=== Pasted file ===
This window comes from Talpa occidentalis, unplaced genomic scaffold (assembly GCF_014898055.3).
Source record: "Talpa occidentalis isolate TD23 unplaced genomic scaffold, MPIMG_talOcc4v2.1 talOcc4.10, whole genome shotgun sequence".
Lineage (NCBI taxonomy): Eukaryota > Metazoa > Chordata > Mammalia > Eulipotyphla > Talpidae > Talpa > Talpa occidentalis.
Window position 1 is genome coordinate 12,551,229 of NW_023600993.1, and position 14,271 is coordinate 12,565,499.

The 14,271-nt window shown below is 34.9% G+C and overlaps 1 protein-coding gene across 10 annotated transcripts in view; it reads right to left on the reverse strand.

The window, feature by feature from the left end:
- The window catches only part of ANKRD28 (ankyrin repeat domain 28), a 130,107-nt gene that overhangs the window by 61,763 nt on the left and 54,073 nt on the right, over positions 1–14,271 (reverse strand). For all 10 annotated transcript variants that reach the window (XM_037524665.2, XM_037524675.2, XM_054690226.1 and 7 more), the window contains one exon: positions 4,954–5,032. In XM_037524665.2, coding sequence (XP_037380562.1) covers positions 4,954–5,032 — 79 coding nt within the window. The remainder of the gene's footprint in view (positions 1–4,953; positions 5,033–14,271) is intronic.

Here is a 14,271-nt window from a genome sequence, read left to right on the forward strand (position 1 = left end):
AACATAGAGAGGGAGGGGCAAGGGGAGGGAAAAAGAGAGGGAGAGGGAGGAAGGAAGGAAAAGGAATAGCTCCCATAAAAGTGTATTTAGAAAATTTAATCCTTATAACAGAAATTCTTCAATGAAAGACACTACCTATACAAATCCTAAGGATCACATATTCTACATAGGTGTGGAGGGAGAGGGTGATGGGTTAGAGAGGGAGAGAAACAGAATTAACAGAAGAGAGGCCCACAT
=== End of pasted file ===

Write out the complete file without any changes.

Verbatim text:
This window comes from Talpa occidentalis, unplaced genomic scaffold (assembly GCF_014898055.3).
Source record: "Talpa occidentalis isolate TD23 unplaced genomic scaffold, MPIMG_talOcc4v2.1 talOcc4.10, whole genome shotgun sequence".
Lineage (NCBI taxonomy): Eukaryota > Metazoa > Chordata > Mammalia > Eulipotyphla > Talpidae > Talpa > Talpa occidentalis.
Window position 1 is genome coordinate 12,551,229 of NW_023600993.1, and position 14,271 is coordinate 12,565,499.

The 14,271-nt window shown below is 34.9% G+C and overlaps 1 protein-coding gene across 10 annotated transcripts in view; it reads right to left on the reverse strand.

The window, feature by feature from the left end:
- The window catches only part of ANKRD28 (ankyrin repeat domain 28), a 130,107-nt gene that overhangs the window by 61,763 nt on the left and 54,073 nt on the right, over positions 1–14,271 (reverse strand). For all 10 annotated transcript variants that reach the window (XM_037524665.2, XM_037524675.2, XM_054690226.1 and 7 more), the window contains one exon: positions 4,954–5,032. In XM_037524665.2, coding sequence (XP_037380562.1) covers positions 4,954–5,032 — 79 coding nt within the window. The remainder of the gene's footprint in view (positions 1–4,953; positions 5,033–14,271) is intronic.

Here is a 14,271-nt window from a genome sequence, read left to right on the forward strand (position 1 = left end):
AACATAGAGAGGGAGGGGCAAGGGGAGGGAAAAAGAGAGGGAGAGGGAGGAAGGAAGGAAAAGGAATAGCTCCCATAAAAGTGTATTTAGAAAATTTAATCCTTATAACAGAAATTCTTCAATGAAAGACACTACCTATACAAATCCTAAGGATCACATATTCTACATAGGTGTGGAGGGAGAGGGTGATGGGTTAGAGAGGGAGAGAAACAGAATTAACAGAAGAGAGGCCCACAT